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This emulation is about the 1984 Yamaha CX5M and 1985 Yamaha CX5M-II. (Almost identical).
The CX5M incorporates a classic Yamaha FM sound process, using 4 operators and 8 algorithms.
It also includes the Yamaha-type feedback, which routes the output of an operator to its own input.
Referring to Fourier Series, an important feedback will generate a Sawtooth spectrum, but with important Gibbs distortion.
Due to some approximations, the feedback effect is hard to reproduce. SynthEdit – that was used to develop this software - cannot run instant feedback loops, so I had to use a special third party module from Elena Design.
This module uses Lagrange polynominal cubic interpolations, so we can't obtain a perfect sine.
In FM, every single harmonic plays an important role as it sometimes modulates to high coefficients other harmonics.
Yet as at the beginning we don't have a perfect sine, the result differs from a true DX-type Feedback process.
Though I tried to correct the feedback spectrum using butterworth filters, that better fits the original behavior.
Anyway, because of this issue, some differences can be heard when comparing this software with an original unit, as feedback rate goes over 50%. This specific module isn't available for Mac, so that's why this software is Windows-only (And 64-bits).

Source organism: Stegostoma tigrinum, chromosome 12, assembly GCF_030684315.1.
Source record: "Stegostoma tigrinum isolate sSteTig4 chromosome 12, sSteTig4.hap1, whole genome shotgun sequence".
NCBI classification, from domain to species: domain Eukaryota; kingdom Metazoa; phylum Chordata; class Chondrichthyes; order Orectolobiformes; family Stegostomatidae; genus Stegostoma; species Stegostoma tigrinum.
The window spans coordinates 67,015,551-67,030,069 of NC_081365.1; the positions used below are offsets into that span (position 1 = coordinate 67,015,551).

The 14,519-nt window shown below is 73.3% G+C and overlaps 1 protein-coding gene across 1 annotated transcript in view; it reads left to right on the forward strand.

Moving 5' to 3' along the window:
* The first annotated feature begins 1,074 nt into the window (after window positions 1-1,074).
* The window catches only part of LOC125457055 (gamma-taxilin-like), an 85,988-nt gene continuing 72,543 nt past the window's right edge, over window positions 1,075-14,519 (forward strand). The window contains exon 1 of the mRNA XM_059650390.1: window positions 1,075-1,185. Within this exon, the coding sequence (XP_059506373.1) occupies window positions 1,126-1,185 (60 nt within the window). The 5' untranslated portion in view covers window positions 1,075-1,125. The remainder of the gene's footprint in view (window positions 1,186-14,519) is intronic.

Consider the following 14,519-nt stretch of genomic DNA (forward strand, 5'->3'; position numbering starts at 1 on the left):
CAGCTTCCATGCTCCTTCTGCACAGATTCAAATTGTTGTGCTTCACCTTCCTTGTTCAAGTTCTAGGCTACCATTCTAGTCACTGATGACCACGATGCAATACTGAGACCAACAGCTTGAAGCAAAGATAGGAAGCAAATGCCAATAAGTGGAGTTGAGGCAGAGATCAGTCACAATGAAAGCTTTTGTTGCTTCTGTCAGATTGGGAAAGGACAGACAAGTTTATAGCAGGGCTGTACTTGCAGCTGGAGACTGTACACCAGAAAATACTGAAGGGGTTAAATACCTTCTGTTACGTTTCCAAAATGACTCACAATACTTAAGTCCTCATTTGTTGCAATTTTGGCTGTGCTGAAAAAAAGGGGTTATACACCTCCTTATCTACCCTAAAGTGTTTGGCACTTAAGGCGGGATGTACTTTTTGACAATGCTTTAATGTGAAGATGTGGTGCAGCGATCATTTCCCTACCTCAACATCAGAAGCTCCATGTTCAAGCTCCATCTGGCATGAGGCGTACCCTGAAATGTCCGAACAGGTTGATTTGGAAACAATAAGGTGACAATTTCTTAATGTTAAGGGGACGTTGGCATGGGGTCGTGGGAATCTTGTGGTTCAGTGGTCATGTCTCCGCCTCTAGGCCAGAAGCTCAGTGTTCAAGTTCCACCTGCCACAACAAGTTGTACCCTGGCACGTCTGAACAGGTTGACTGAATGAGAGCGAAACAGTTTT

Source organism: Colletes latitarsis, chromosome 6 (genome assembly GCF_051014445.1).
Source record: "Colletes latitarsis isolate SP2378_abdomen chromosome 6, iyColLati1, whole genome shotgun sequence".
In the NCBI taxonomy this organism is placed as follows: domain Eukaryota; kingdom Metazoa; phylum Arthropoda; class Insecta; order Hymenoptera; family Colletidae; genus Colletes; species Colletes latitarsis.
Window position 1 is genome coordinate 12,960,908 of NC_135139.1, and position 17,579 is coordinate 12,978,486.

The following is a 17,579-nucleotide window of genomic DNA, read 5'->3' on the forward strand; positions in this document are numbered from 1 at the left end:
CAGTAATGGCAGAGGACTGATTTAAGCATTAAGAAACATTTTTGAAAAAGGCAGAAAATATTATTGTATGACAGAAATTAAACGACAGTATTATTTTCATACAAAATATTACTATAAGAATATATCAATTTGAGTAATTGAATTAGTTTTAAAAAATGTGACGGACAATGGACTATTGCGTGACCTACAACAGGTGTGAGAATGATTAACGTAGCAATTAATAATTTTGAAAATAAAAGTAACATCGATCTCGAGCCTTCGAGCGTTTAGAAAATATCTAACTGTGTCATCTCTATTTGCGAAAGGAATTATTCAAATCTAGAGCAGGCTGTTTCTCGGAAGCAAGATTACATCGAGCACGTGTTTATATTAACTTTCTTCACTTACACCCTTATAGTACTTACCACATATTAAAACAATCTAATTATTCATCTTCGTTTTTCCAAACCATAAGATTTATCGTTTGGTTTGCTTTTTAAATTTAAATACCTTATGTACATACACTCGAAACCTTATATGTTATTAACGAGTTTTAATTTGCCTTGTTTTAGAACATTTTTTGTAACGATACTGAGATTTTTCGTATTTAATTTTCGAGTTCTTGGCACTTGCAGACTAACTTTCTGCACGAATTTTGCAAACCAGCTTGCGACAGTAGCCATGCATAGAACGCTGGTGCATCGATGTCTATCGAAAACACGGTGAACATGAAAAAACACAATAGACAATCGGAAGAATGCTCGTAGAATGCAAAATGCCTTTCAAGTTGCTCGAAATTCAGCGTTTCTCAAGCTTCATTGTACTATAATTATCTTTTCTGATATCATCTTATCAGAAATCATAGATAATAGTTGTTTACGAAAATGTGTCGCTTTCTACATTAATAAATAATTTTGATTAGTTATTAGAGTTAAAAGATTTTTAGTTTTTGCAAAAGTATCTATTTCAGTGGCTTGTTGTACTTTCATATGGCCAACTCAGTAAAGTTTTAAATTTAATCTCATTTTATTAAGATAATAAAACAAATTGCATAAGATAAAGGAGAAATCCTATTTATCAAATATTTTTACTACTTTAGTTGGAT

The original CX5M runs on a 3.58 Mhz processor, in 8 bits. As a result, strong aliasing can be heard on low frequencies.
I have recreated this distortion the very same way it sounds on an actual CX5M. Since it runs on 8 bits, the envelopes are not perfectly smooth. On long attacks/releases, you can hear steps – this was recreated in this plugin too.
Regarding envelopes, the CX5M had an ADSDR outline, that I changed to ADSR + Delay, to my mind more interesting.
The CX5M also provided a weird HF attenuator/envelope shortener parameter, that I changed into a low pass gatted filter, as the original idea was too complicated for pretty useless results.
The volume adjustment parameter was deleted (it wasn't even used in factory presets).
Same for a FM noise generator thing on OP1 – it wasn't used again (And I never succeeded to activate it – but the results are identical to max feedback effect).
Finally, LFO was simplified from a useless distinction of PMD/PMS and AMD/AMS.
This is so retro. :-) Reminds me on my first experiments with digital sound in the late 80's.
Sounds real, looks real. No problems in Mulab. I like it.